Regular Stock
Specialty Stock

Hot Peppers (dried for hot pepper flakes)
Sweet Potatoes
Collard Greens
Beet/Turnip/Radish Greens
Green/Red Peppers
Fresh Fava Beans
Green Peas
Green Beans
Green Onions
Fennel Bulbs/Stems/Fronds
Black Radish
Fresh Fruit
Constant Stock
Regular Stock
Specialty Stock

Apples (fresh, for baking, or apple sauce)
Oranges (fresh and orange juice ice cubes)
Lemons (for cooking and lemon juice ice cubes)

Limes (for cooking and lime juice cubes)
Dried Fruit
Constant Stock
Regular Stock
Specialty Stock


Craisins (from US)
Blueberries (from US)
Sun Dried Tomatoes (from US)
Constant Stock
Regular Stock
Specialty Stock

Macaroni Pasta
Spaghetti Pasta
White Rice
Barley Grits
White Flour
Corn Meal
Corn Flour
Oats (from big city)

Brown Rice (from US)
Wild Rice (from US)
Whole Wheat Couscous
Quinoa (from US)
Dried Legumes and Nuts
Constant Stock
Regular Stock
Specialty Stock

Brown Lentils
Split Peas
White Beans
Fava Beans
Black Beans (from US)
Red Beans (from US)
Dairy and Eggs
Constant Stock
Regular Stock
Specialty Stock

Plain Yogurt
Spreadable Cheese
Ricotta Cheese
Parmesan (from big city)
Constant Stock
Regular Stock
Specialty Stock

Vegetable Oil
Olive Oil

Constant Stock
Regular Stock
Specialty Stock

White Vinegar
Spicy Pickled Peppers
Peanut Butter (homemade) or Amalou
Siracha (from US)
Tamari/Soy Sauce (from US)
Maple Syrup (from US)
Spices and Herbs
Constant Stock
Regular Stock
Specialty Stock

Fresh Parsley
Fresh Cilantro
Dried Herbs
Whole Dried Spices
Ground Dried Spices
Bay Leaves
Bullion Cubes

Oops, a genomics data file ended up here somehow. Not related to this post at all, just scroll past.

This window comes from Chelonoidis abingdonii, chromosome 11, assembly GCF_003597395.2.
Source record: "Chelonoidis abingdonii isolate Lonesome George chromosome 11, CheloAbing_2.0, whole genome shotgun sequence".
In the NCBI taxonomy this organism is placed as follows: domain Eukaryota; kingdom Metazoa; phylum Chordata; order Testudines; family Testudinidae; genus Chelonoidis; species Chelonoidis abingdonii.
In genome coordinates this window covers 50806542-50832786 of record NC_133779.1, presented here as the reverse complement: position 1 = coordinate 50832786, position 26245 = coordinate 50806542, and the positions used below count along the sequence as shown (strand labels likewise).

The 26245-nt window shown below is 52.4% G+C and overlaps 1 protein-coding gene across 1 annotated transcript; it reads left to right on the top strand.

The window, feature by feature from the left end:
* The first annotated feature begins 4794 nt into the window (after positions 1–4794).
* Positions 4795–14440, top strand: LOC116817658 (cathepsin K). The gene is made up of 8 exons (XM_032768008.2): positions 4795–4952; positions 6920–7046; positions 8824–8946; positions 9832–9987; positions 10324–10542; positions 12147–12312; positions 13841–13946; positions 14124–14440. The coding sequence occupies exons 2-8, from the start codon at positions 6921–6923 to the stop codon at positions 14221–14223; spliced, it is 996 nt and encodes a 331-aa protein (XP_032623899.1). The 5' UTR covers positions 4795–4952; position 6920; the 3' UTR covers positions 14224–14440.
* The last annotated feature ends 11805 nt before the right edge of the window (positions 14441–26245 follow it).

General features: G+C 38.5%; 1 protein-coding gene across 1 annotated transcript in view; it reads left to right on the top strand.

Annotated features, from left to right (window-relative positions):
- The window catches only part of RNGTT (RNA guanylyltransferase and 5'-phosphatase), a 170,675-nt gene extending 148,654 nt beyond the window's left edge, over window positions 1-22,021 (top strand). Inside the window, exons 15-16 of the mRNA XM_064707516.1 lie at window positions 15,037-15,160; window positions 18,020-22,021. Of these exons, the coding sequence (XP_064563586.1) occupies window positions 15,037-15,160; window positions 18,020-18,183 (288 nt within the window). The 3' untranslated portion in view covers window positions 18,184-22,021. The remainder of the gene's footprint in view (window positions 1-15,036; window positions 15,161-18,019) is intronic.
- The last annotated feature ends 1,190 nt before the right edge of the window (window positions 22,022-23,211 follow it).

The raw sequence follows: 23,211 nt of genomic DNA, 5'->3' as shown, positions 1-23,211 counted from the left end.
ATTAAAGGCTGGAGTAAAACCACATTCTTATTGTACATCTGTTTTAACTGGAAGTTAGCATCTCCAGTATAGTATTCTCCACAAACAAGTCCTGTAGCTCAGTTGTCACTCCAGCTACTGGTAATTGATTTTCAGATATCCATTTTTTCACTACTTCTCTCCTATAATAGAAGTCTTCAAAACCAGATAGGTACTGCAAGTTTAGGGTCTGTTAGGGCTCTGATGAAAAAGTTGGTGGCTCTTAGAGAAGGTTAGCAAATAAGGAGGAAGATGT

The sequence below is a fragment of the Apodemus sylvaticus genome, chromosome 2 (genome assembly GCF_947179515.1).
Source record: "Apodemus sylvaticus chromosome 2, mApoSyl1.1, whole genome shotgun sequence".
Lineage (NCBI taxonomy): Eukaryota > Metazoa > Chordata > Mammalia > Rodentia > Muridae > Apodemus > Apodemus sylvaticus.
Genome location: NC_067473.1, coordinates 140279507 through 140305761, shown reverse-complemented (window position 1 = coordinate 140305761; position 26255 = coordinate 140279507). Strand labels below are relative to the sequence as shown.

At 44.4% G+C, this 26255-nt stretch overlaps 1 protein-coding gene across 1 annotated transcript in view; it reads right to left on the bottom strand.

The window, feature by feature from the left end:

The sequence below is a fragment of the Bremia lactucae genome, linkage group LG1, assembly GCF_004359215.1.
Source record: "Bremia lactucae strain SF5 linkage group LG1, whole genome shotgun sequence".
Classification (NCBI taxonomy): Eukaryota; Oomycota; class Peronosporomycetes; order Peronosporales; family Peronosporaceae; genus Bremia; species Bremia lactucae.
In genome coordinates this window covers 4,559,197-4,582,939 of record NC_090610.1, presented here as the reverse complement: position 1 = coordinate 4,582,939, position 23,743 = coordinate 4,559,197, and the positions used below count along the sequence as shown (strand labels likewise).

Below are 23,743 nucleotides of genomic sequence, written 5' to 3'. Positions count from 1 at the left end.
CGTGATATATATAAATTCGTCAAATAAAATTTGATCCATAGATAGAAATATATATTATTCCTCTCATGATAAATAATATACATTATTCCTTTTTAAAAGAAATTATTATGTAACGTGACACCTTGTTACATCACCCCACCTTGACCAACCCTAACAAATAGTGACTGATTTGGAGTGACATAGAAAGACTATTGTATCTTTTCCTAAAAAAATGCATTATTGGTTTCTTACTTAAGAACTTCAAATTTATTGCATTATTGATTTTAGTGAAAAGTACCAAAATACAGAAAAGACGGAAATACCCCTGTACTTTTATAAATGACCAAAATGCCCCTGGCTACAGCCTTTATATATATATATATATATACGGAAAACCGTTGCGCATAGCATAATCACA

Fresh Rosemary
Fresh Mint
Constant Stock
Regular Stock
Specialty Stock

Granulated Sugar
Powdered Sugar
Vanilla Sugar
Baking Powder
Baking Soda
Vanilla Extract (from US)
Brown Sugar (from US)
Cocoa Powder (from big city)
Active Yeast
Baking Chocolate (from big city)

Constant Stock
Regular Stock
Specialty Stock

Whole Chicken (chicken stock)
Goat (goat stock)
Ground Beef
Ground Turkey

That sums it up. So what do we like to cook and eat? 
Here are some of our favorite recipes that we eat on a regular basis (click the title for the link):

Green, Beans, and Rice using this Moroccan White Beans Recipe
Tunisian Chickpea & Vegetable Soup (also known as Harira)
Crisp Rosemary Flatbread (in place of crackers)

Our sweet potato, potato, and onion storage system.

So many spices!

We have no shame in using lots of oil and butter - fat is healthy when used correctly.

A pile of produce...this is a small and less abundant pile compared
to what Arie normally brings home.
Looks like we are running low on popcorn!

Sunday, February 9, 2014

Artisan Morocco - Shop Anou

Our time as Peace Corps Volunteers in Morocco is coming to an end. We will complete our service on Friday, May 23rd – 2 years to the day from when we took our oath to serve way back on May 23rd, 2012. On May 23rd we will fly to Turkey where we will spend some time in Istanbul before going to Ankara to visit my AFS host brother and his family. After that we will travel to Amsterdam where we have rented an apartment that comes with two bicycles!  On Friday June 6th we depart Amsterdam and will arrive Home - Sweet Home. One leg of our Peace Corps journey will be over, but that does not mean that the journey is complete. Our Peace Corps experience will last a lifetime!

As we reflect on our experience Arie and I have been talking a lot about all the things we are going to miss (or not miss) about Morocco when we leave. Arie will especially miss going to souk – the local farmers market – where he enthusiastically buys local produce and farm fresh eggs twice a week. He gets so excited about the delicious local treasures he finds there! We both will miss our little desert community – it has been so welcoming and kind. And of course we will miss our host family and our host siblings. Morocco is a beautiful country rich in culture, with kind and welcoming people and endless mountains, coastlines, and oases to explore. We have been so fortunate to have had the opportunity to live and serve in such a amazing country!